When I was a student I discovered wild garlic. Vast green and white carpets of wild garlic in between the trees of the forest. Gathering armfuls for cooking with go-to student pasta was fun and exhilarating, and cheap. We also skip-dived and gathered waste food to binge on - it was an odd and unbalanced mix!
A different way to shop
Rush, rush, rush, grab, grab, grab. The same approach just doesn't work for foraging. Ask Miles Irving (who set up Forager Ltd, the largest supplier in the UK) and he'll tell you that grabbing everything doesn't make sense, on any level. Supplying foraged food for over 15 years, Miles and his team know that they need to look after the wild spaces they pick from. They also know that picking everything would send their business bankrupt. Picking seasonally and leaving enough wild plants to flower, not over-picking and leaving plants to rejuvenate is common sense to a good forager.
Swapping aisles for hedgerows
In 2007 I moved to Cornwall with my first foraging book by Roger Phillips, which I wrote about in How I got into Foraging. In my first year in Cornwall I foraged a lot and would spend weeks, especially in Spring, shopping in the hedgerows rather than the supermarket aisles. I loved this connection to nature and prided myself in picking amounts and in a way which was largely unnoticeable that anything had been disturbed or taken.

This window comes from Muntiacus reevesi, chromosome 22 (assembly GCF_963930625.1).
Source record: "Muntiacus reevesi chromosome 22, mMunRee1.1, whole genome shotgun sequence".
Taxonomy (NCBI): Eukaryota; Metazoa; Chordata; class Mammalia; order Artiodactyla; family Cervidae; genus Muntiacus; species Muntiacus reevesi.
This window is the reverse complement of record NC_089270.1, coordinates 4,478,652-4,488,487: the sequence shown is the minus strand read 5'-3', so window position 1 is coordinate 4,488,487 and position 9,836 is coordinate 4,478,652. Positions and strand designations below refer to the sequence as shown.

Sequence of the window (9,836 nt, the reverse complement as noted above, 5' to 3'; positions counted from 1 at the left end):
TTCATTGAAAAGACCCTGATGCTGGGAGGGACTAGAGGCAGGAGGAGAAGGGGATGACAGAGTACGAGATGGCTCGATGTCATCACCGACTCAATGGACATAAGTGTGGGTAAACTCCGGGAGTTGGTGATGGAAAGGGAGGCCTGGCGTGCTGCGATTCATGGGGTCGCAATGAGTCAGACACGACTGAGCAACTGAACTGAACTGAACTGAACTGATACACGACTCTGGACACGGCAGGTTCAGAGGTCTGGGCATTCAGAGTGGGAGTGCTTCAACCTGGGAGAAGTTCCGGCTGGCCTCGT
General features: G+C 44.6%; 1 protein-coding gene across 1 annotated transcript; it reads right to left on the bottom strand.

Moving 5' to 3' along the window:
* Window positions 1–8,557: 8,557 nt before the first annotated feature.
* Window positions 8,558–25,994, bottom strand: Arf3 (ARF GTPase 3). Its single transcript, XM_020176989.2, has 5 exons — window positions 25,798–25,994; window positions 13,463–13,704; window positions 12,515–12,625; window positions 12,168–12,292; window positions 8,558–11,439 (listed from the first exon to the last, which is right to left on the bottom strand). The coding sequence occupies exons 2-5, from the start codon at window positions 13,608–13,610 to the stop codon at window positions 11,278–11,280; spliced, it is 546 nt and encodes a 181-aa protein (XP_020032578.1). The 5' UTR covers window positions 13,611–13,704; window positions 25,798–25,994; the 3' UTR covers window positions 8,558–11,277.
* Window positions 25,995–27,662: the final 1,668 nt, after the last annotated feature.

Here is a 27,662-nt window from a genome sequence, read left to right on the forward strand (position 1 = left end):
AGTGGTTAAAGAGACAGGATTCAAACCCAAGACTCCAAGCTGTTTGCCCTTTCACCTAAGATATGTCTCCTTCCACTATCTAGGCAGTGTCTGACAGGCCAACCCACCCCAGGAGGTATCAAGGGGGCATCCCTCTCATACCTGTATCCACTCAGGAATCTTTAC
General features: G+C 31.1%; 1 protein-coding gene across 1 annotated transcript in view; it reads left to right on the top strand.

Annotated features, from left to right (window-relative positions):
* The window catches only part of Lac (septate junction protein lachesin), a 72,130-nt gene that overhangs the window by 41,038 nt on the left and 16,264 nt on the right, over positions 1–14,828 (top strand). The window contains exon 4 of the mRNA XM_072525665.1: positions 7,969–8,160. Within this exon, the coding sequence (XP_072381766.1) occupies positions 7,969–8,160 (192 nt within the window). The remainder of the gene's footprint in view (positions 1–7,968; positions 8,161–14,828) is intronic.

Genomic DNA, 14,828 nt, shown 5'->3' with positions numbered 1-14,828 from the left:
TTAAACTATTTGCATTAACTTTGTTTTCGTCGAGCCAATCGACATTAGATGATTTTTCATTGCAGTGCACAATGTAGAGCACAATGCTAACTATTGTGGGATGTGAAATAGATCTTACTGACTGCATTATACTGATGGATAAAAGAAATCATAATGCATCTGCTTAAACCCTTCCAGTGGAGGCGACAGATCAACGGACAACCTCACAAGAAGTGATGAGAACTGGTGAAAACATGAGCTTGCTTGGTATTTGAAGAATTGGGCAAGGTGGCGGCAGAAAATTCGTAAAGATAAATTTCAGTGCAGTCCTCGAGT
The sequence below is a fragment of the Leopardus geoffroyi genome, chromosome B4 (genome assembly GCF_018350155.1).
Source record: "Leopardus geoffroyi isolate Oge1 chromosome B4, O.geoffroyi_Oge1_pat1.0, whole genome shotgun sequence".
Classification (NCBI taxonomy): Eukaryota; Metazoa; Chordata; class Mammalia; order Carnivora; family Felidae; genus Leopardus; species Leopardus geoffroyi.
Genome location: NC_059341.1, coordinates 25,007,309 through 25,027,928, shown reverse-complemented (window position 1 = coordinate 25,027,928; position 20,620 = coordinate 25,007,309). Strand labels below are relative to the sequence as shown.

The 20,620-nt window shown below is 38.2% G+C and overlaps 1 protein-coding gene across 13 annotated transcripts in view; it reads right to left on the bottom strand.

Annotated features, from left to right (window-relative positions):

I chose abundant plants, common weeds and areas where they were thriving. Picking what I needed and ate well. I learnt about the seasons, benefited from nature's bounty and started to share what I knew.
It isn't really shopping
Of course, the definition of shopping is normally founded on buying and wild food is associated with 'free'. Free food! You'll find it promoted a lot in this way. Although there is no monetary exchange, it is always an exchange. Always.
As a wild food teacher it's not just the plants I'm teaching about. Just spending time in nature invites a deeper connection to our environment, a way of seeing, being, smelling, tasting and responding differently. The hands-on experience of foraging enables us to see the direct impact of our food desires and consumption. It's different from the bargain aisles, black Friday or my childhood memories of jumble sales. There's the potential for more sensitivity, for enjoying the process as much as the goal. For re-education, for a desire to have less so to widen the benefits to others, albeit person, soil, animals, birds or insect. It's not always an easy mental shift to make, nor a easy physical one. Yet with each flower, leaf or fruit there is the potential to shop, to take, to exchange in a different way.
I lead foraging courses where you can learn about edible plants, recipes and how to pick sustainably. Side-by-side with enjoying the outdoors, engaging with nature and perhaps picking up some shopping tips along the way. Follow my journey on instagram or facebook to hear from me more regularly. Or tag me with #mindfulwildforager